On 09/06/2012 09:25 PM, Alec Kalinin wrote:
Thank you for the you comment about different notation for the test function 's'. We will fix this moment in the description.
The surface element could use dS? And in the text we have d\Gamma - for me, 's' is ok.
About the differential equations. Let me introduce some terminology for clarity (it may be not very mathematical accurate).
(1) The problem. Problem is the equation + boundary conditions. For example, Problem 1: Poisson's equation and Dirichlet boundary conditions, Problem 2: Laplace's equation and Neumann boundary conditions. We can not solve equation without boundary conditions because equation gives us the family of possible solutions. Boundary conditions is the restriction of solution family on the boundary that give us only one solution.
In elliptic problems... In other kinds of problems there are also initial conditions.
(2) Strong form of equation (not boundary conditions (!) ) Strong form of the equation is the sum of some differential operations on the functions. For Poisson's equation we have only one second order differential operation. For other equations other set of operations.
(3) Weak form of equation (not boundary conditions (!) ) Weak form of the equation is the sum of integral terms that is (in general) equivalent to the strong form.
(4) Using boundary conditions with the weak form of equation. Also we can not solve the weak form of the equation without boundary conditions. But different types of boundary conditions used in the weak form in different ways. The Dirichlet boundary conditions (Essential in FEM terminology) are used as they are and applied directly during assembling of a system of linear equations. In contrast the Neumann boundary conditions (Natural in FEM terminology) are the part of the weak form and are the part of the sum of integral in the weak form.
(5) Discretization And the last step in the discretization. The weak form integral terms is discretized locally on the domain FEM elements and next the system of linear equations are assembled from such local discretization.
So, my answer is: there are no two equations. We have only one equation + boundary conditions. Equation is transformed to the weak form. One type of boundary conditions goes to the weak form. Another type of boundary conditions used during the assembling of system of linear equations.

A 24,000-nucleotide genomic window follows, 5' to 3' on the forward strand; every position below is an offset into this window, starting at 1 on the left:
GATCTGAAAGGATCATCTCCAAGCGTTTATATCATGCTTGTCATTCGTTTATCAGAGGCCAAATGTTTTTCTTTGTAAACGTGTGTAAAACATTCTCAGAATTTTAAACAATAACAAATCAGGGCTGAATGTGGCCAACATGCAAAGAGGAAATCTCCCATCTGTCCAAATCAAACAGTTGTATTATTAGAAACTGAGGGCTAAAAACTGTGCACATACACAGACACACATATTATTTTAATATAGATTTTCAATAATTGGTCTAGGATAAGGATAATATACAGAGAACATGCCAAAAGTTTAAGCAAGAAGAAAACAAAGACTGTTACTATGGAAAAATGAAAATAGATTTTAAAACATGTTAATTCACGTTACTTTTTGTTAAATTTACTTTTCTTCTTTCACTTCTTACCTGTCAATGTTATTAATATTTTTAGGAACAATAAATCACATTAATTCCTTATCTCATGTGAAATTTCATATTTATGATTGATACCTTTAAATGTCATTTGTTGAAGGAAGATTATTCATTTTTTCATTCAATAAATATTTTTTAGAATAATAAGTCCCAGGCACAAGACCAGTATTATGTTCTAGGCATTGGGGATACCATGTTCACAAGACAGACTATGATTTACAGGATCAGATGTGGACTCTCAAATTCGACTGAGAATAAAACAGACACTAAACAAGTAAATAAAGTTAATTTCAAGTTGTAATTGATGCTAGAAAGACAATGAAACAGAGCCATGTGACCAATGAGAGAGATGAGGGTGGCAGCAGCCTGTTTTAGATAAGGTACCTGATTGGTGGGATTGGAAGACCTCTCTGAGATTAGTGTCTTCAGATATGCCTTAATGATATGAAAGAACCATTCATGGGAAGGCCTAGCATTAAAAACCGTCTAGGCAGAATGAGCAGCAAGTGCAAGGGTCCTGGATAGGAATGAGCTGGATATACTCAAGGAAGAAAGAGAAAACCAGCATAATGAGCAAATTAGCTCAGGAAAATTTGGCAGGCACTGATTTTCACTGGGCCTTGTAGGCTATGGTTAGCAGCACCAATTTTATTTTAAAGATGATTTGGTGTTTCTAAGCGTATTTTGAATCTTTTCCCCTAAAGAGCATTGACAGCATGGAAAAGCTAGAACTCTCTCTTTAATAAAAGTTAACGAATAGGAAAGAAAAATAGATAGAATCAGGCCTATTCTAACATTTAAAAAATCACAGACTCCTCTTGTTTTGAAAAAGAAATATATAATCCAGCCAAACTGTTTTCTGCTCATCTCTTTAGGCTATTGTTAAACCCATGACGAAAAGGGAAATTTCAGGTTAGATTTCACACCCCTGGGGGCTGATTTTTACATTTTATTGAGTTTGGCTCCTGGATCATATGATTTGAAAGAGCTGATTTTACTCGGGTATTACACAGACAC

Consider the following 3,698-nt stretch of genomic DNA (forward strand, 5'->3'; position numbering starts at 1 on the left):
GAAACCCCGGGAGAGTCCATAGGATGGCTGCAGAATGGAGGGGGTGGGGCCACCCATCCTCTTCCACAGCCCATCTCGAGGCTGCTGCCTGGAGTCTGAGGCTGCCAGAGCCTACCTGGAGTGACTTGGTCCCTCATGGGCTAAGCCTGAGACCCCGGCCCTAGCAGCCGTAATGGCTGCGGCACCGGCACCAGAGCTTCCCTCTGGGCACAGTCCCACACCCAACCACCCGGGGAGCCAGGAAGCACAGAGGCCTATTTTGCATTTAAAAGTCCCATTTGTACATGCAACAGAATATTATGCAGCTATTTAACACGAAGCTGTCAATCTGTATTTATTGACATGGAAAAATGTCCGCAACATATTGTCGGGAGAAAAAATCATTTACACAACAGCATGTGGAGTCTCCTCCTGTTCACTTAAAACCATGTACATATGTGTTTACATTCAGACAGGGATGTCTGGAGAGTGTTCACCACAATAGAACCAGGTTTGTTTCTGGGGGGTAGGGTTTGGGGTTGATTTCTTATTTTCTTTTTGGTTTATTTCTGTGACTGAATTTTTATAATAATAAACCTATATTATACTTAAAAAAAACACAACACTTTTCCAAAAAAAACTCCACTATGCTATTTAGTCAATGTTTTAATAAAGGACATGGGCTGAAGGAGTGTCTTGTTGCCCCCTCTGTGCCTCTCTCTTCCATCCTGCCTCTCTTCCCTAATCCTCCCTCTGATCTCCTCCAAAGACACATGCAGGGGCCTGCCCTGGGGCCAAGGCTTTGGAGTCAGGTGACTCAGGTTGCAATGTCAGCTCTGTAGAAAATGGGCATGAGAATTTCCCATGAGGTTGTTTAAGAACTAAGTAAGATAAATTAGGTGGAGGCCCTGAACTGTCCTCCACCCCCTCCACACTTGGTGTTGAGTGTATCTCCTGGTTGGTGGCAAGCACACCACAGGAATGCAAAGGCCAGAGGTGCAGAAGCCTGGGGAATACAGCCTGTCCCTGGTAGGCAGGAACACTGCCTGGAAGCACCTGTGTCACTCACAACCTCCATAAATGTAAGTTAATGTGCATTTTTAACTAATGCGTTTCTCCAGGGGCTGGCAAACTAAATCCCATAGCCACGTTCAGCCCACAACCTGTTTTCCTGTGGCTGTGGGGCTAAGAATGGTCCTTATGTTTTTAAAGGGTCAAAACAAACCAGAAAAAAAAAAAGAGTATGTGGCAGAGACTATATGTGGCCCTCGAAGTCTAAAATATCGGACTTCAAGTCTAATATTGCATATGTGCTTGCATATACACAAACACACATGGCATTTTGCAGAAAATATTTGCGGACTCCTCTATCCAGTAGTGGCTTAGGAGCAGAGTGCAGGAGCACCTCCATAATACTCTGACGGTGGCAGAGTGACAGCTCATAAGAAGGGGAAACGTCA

Yes, there more general and more complex case where the boundary conditions are the linear combination of the Dirichlet and Neumann conditions. But the logic is the same. One type of conditions goes to the weak form and other type is used during assembling of the system of linear equations.
On Thursday, September 6, 2012 6:09:44 PM UTC+4, David Libault wrote:
Thank you for your document, and sorry for the delay (my brain runs so slow...). From the first part of your demonstration I see that from the poisson equation integrated by parts, and after applying the Gauss theorem, the boundary conditions appears in the main equation. For clarity, I think that it would be better to use a different notation for the test function because 's' is also used in 'ds' as the surface element, unless I missed something again...
I am confused that in , at the beginning of chapter 3, equation (3.16) which is more general (i.e. not only for the poisson problem) has the main equation and boundary conditions just added together with the justification that if it works for all v (the test functions) it is equivalent to the two equations (is that because the two terms are not integrated over the same domain : the volume and the surface of the volume ?)... integration by parts is suggested only after.
I would just add, that one can view a weak formulation in several ways. The most usual is the one Alec described. The other is that it is a necessary condition for an energy functional to reach a minimum, or a saddle point - imagine \delta T instead of 's'... The explanation in the book is another view.
So in that case, having the boundary conditions inside the weak form is independent of the type of the differential equation, and adding the main equation and the boundary conditions is just a way to solve the two equations at once...
Can you help ?
 The Finite Element Method - Fifth Edition - Volume 1 : The Basis - ZIENKIEWICZ & TAYLOR - ISBN 0 7506 5049 4
Le vendredi 31 août 2012 20:59:53 UTC+2, Alec Kalinin a écrit :
In the previous topic  I promised to David to write the description of the weak form terms for the Poisson equation. So, here is it. You can freely use and modify this description without any restrictions. But I am not very sure that the text is very accurate.